Merrill Bear Makes Bull Case For WMG, Switches To "Buy"

Jessica Reif Cohen, the Merrill Lynch analyst who’s been one of Warner Music Group’s biggest critics, has changed her tune. While noting that she’s still “bearish on the medium to long-term outlook for the industry,” she’s upgraded WMG from “sell” to “buy”.

The rationale: WMG has a hit act in Josh Groban (“Noel,” his Christmas CD, has sold 3.7 million copies in the U.S., making it the best-selling album of the year) and some new stuff coming from golden oldies like Madonna, R.E.M, and Alanis Morissette. More generally she argues that WMG shares, trading at $5 this morning, have been beaten up too much. Jessica figures they’re worth $6.50.

Putting faith in new albums from old stars is one of the things that has gotten the music business in the state it’s in: Just because Madonna or R.E.M used to sell a lot of albums is no reason to think they will again. But the most interesting part of Jessica’s argument has to do with the value of Warner’s music publishing business, which has been puzzling us for a while.

Her thesis: Warner’s publishing assets, which like the rest of the music publishing business have continued to grow even as CD sales plummet, should be conservatively worth $2 billion, or 12x EBITDA. That takes care of the $1.9B the company has in debt — and means the rest of the company is being valued at a mere 2x EBITDA. The short version: Buy WMG for the publishing assets, and the get the rest of company for next-to-nothing.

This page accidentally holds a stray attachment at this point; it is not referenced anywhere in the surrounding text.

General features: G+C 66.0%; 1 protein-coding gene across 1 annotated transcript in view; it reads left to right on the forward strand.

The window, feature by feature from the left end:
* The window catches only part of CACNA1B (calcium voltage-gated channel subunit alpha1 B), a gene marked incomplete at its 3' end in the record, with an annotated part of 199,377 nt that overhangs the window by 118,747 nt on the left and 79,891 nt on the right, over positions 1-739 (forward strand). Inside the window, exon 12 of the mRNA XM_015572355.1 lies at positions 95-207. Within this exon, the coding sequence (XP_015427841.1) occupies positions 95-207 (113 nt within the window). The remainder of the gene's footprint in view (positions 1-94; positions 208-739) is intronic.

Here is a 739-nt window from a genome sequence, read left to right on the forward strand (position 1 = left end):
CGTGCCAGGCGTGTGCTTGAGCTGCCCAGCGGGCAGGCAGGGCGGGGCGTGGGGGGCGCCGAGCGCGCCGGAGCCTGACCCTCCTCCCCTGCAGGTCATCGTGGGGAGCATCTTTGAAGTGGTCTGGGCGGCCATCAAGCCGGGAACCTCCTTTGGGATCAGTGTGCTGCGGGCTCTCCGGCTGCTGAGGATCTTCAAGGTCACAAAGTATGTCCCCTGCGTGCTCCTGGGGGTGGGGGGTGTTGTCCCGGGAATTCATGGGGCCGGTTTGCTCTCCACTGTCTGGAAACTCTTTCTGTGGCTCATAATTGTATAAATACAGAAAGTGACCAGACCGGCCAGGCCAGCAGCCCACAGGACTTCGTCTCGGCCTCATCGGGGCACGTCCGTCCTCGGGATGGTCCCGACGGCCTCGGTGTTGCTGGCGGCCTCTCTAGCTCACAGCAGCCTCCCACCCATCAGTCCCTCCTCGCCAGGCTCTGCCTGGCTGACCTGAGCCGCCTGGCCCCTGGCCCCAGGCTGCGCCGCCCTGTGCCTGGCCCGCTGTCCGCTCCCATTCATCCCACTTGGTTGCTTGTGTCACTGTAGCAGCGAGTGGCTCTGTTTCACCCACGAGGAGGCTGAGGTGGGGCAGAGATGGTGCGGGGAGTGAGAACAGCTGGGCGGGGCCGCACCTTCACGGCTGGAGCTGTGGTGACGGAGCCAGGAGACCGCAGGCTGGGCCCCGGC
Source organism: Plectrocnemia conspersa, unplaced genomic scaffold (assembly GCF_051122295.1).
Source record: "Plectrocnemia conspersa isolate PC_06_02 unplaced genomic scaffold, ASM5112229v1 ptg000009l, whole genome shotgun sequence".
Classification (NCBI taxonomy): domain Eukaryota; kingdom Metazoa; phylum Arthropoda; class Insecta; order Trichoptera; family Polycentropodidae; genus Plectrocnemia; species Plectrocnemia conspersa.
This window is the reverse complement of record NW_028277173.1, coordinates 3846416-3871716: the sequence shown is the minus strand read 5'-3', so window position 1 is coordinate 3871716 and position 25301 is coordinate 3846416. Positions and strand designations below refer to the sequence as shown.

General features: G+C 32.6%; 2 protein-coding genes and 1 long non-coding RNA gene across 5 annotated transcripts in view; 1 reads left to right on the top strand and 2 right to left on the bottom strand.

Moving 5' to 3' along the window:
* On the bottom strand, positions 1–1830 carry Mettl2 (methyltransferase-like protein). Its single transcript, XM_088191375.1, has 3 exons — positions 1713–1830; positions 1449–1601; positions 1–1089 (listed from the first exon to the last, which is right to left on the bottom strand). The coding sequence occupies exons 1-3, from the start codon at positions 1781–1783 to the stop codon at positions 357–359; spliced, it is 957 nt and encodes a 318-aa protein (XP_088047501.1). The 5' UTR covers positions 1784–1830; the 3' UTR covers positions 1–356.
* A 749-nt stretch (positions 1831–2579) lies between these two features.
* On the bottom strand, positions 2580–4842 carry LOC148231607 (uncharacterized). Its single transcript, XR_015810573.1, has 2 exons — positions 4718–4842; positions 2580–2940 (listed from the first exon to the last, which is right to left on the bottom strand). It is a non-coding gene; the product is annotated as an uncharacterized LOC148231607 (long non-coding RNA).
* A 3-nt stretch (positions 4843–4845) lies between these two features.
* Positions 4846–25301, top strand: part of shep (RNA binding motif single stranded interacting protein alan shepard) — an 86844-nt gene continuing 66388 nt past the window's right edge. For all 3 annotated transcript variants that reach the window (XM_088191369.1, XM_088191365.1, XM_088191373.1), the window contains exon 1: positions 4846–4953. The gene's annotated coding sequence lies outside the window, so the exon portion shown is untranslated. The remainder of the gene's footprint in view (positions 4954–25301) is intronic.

The problem is that music publishing — the business of making money off of songs’ underlying compositions — is really two businesses. One — selling the rights for use in films, ads, etc — is growing. The other — collecting pennies for each song sold on CDs or on the Web — is shrinking.

So far, the first business has been growing fast enough to make up for the decline in CD sales: In aggregate, Warner’s publishing business has been growing in the mid single digits.  But with CD sales expected to plummet even further this year, it’s risky to assume that Warner’s publishing assets will continue to be worth 12X EBITDA. And if they don’t, look out.

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